Between the Classical and Hellenistic periods and beyond, there was significant change in the types of complementation used most commonly. In this article, Bentein responds to Cristofaro’s 1996 claim in Discourse Cohesion in Ancient Greek that the Classical opposition between the accusative and infinitive being used for non-factive complements, while ὅτι with either the indicative and the accusative or the participle were used for factive ones, was disappearing in the post-classical era, with ὅτι coming to be used as a ‘generic’ complementiser.
Looking at documentary texts, including papyri, from the first to the eighth centuries CE, Bentein examines several categories of verbs (causative verbs, verbs used to give orders, verbs of perception, verbs of mental state, psychological verbs, and verbs of communication), identifying the complement structures used with each verb type. He also examines the social contexts represented when each type of complementation is used and sees a shift, or realignment of complement patterns with changes moving in different directions for high status and low status speakers.
If you are interested in the social status of various forms of speech or in the historical development and change in forms of complementation, you should enjoy Bentein’s article.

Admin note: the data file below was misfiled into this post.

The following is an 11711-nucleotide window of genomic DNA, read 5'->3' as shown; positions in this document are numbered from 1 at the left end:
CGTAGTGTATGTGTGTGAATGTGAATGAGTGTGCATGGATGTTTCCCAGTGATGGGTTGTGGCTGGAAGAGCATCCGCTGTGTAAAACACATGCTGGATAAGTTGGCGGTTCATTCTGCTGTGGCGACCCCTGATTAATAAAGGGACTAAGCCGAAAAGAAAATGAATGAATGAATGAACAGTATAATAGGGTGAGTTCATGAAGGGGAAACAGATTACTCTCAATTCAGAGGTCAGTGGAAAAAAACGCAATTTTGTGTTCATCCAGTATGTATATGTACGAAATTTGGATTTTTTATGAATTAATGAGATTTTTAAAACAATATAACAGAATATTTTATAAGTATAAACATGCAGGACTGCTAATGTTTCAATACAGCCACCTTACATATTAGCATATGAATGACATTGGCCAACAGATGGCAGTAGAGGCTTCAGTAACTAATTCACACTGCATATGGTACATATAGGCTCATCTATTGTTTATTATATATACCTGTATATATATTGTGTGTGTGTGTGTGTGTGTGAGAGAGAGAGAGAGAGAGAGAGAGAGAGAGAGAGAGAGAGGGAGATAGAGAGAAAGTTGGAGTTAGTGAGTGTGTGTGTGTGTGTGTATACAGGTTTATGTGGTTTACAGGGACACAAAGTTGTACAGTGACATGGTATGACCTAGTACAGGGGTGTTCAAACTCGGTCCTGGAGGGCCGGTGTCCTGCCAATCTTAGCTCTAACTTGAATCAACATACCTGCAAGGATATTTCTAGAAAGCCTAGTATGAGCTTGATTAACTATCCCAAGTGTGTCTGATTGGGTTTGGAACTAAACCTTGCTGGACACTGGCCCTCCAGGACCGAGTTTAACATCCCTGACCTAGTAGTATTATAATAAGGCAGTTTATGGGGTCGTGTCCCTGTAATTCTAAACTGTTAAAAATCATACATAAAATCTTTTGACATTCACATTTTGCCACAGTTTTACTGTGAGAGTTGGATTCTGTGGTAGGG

If you decide you’d like to read the entire paper, click the read button to go to where it’s posted on Brill’s site.
Tuillier’s paper could be viewed as outside the scope of the bibliography, so I’ll take a moment to explain why I have added it. While the paper itself does not discuss a particular linguistic theory, the work it is discussing provides a huge advance in the ability to apply any linguistic theory to the study of ancient Greek. The Diccionario Griego-Español represents a wonderful advance in the field ancient Greek lexicography.
The paper was published in the first edition of Janus, a Spanish language journal focussed on the Golden Age of Spain, but touching tangential matters where helpful to that focus. You can view or download a copy of the article at either of the following locations: